Mark Edelson: The one thing that you’ll see is different is counter service. It’s much more like the taphouse-style that you started to see pop up all across the country. We thought it was important to explore that as we built our larger brewery. This is a production brewery, so part of this is where we’re going to produce the cans that we currently have in both Pa. and Delaware.

KB: But one thing I think you’ll see, compared to other taphouses — our food’s going to be an amazing complement to the amazing portfolio of beers we’re going to have on tap.

ME: You see with a lot of taphouses brewers who do traditional brewing getting into hospitality, opening kitchens. The difference with us is that 70% of our sales comes from food. We’ve always been a hospitality company. And so the difference of walking into your garage brewery and seeing what they have available for food vs. walking into a taphouse developed by Iron Hill will blow you away on culinary end.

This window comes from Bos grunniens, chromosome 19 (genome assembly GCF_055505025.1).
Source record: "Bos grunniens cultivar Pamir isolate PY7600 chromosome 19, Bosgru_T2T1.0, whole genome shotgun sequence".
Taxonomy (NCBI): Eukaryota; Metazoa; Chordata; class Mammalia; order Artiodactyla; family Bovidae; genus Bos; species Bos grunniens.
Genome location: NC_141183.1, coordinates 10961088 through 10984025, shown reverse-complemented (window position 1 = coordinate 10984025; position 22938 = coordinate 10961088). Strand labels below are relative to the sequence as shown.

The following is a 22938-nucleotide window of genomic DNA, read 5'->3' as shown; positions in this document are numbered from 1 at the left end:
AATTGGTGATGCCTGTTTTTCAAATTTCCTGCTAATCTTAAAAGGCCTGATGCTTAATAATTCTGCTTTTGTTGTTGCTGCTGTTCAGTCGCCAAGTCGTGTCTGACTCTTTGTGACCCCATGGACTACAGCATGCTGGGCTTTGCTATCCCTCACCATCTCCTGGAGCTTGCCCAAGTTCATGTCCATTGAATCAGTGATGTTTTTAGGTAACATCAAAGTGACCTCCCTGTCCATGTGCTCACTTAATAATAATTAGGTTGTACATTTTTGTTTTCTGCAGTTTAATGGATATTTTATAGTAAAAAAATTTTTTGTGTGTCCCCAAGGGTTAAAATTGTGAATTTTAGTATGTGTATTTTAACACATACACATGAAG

We’ve always prided ourselves in being able to have a large variety of beers — 15 — on tap in the pub. Here, we’re going to have 24. So we’ll be able to pull stuff here but also be able to bring beer from the pubs and showcase them here as well. So it’ll be a little bit of back and forth.

You have an almost 25-year track record of operating brewpubs. Why open a production brewery?

ME: As we started to grow the brand and open newer restaurants, one of the things is just always being mindful of our footprint and shrinking down some of our brewery sizes themselves. So we did need to supplement that side of the restaurant business.

Certainly, what we learned during COVID was, within breweries, everybody’s on-site sales are down significantly, but what thrived was their package beer. And so this lended us an opportunity, because we have this platform, to really launch [the retail business] sooner than we probably would have without COVID.

KB: This is going to give us a platform to really experiment with what we do on the beer side. Eventually we’re going to get into the spirits side of the business. We’re also getting ready to launch a phantom kitchen, which is Malty’s Tenders and Wings.